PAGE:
Retirement Accounts In Michigan Divorces
How are retirement accounts handled in Michigan divorces? If you’re thinking about divorce in the downriver area, then you should consider all of your assets, including your 401(k) or IRA.
What happens to a person’s 401(k) account when going through a divorce can determine whether they will have enough money when they retire one day. You need to make sure that you do not have to give your spouse more than his or her fair share of your account, and that you get everything that you deserve from their account. A downriver divorce attorney can protect your financial rights with regard to 401(k) accounts and other assets.
Divorce in Late Life
Divorces don’t just happen to young couples. Since the 1990’s the divorce rate for those ages 50 and up has roughly doubled. For those 65 and up, the rate has tripled.
This phenomenon is being called “gray divorce”, and became more common for many reasons. One of those reasons is that people are living longer. Most Americans live an average of 15-20 years beyond the age that they retire. Once retired, some folks find that living together day-to-day isn’t manageable.
Financial Ramifications of Divorce in Michigan
Divorce can be financially devastating, both in the short-term and the long-term. The same level of combined income has to support two households instead of one. A change in marital status can affect how one files income taxes and eligibility for benefits like health insurance. Most people tend to focus their attention on how to make ends meet from one paycheck to the next, but it is equally important to safeguard your retirement finances.
Many people live for 15 or 20 years or more after they retire. If you contributed diligently to your retirement account while your spouse frittered away that amount of money from their paycheck, it might not seem fair that you have to give away half of your retirement account when you divorce. Nonetheless, if the account is marital property, you might have to swallow that bitter pill.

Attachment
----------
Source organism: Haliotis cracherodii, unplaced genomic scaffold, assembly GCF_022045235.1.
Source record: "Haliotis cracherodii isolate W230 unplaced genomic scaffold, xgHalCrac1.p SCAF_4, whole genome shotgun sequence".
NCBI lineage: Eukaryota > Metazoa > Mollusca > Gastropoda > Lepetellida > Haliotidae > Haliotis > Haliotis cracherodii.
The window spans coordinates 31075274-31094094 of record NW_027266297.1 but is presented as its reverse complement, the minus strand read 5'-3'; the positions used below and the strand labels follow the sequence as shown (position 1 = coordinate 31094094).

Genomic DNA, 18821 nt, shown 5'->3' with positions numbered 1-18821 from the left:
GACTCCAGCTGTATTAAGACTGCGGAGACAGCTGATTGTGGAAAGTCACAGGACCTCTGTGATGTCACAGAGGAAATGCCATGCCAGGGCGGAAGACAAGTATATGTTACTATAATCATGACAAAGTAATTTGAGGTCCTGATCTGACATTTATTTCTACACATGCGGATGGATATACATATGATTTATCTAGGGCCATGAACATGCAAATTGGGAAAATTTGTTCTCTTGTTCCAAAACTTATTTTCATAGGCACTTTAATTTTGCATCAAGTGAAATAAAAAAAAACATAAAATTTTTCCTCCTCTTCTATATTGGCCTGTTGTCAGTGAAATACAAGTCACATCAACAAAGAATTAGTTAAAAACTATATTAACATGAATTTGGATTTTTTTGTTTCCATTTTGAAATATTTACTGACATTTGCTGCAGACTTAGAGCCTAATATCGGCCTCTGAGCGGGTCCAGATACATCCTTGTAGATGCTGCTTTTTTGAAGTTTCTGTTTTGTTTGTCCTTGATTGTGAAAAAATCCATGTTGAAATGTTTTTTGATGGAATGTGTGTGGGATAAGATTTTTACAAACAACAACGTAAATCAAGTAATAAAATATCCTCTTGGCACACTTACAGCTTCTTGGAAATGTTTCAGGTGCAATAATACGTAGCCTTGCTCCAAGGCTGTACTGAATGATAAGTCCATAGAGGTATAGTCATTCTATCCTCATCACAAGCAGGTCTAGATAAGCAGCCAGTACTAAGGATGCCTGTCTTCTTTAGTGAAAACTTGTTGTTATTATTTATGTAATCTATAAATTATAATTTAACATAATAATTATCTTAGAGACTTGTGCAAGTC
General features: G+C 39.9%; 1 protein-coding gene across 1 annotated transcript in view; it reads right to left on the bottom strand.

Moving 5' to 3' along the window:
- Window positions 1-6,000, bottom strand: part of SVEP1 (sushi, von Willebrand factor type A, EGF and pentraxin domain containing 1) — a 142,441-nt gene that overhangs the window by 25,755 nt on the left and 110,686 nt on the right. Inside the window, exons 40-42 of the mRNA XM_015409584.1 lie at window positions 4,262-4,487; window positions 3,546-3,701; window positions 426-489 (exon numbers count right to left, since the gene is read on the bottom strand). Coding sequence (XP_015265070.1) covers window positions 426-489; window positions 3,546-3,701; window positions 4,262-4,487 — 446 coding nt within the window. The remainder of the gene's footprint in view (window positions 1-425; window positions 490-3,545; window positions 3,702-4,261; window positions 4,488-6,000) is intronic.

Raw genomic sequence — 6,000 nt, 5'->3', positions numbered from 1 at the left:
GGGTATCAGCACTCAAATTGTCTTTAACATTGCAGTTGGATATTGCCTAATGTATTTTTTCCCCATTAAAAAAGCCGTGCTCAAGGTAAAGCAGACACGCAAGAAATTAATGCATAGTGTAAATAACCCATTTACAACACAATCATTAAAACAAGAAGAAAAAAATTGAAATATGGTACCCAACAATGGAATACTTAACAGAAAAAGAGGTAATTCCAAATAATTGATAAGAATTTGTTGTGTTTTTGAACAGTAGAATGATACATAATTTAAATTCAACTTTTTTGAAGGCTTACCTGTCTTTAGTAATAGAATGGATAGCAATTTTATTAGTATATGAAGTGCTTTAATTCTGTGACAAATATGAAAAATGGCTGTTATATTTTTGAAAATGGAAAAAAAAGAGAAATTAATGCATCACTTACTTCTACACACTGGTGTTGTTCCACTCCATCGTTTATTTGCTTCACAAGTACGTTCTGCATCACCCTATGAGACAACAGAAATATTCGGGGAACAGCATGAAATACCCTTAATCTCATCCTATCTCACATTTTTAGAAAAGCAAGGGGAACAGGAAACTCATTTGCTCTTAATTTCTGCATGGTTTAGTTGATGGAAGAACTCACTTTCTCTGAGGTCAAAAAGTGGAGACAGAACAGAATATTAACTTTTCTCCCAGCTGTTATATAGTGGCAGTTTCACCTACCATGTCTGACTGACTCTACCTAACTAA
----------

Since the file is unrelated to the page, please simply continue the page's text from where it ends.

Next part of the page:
Marital & Separate Retirement Accounts
Some portions of a retirement account could be separate property, which means that you get to keep that part for yourself. Courts usually do not divide separate property in divorces. There are, however, some exceptions. Your Michigan divorce attorney can explain those situations to you.
If you worked at a job before getting married and had an old retirement account that you did not contribute to after getting married or rollover into a retirement account with your subsequent job, the old retirement account and its earnings or growth are separate property. Your spouse likely has no claim on that asset.
The marital portion of your retirement accounts includes contributions to the account made during the marriage, as well as the growth and earnings on those amounts. If you rolled over old accounts into your current retirement account, it will be necessary to calculate the marital and separate portions of the asset.
How Do Courts Divide 401(k) Accounts?
Judges and parties have several options when dealing with the distribution of retirement accounts in Michigan divorces. Some of the options include:
- If both spouses have 401(k) accounts and the value of those accounts is about the same, each party could keep their 401(k) intact and leave the other spouse’s account alone.
- When there is a difference in the value of the accounts, the party with the higher 401(k) balance could take on a greater amount of debt, or the party with the lower balance could receive other marital assets equal to the amount of the disparity.
- The parties could use a Qualified Domestic Relations Order (QDRO) to divide a 401(k) account, creating a separate 401(k) account for the non-employee spouse.
- If the parties want to pay off debts, they could liquidate the 401(k) account. Please note that this option will result in penalties and taxes that can erode the balance of the account.
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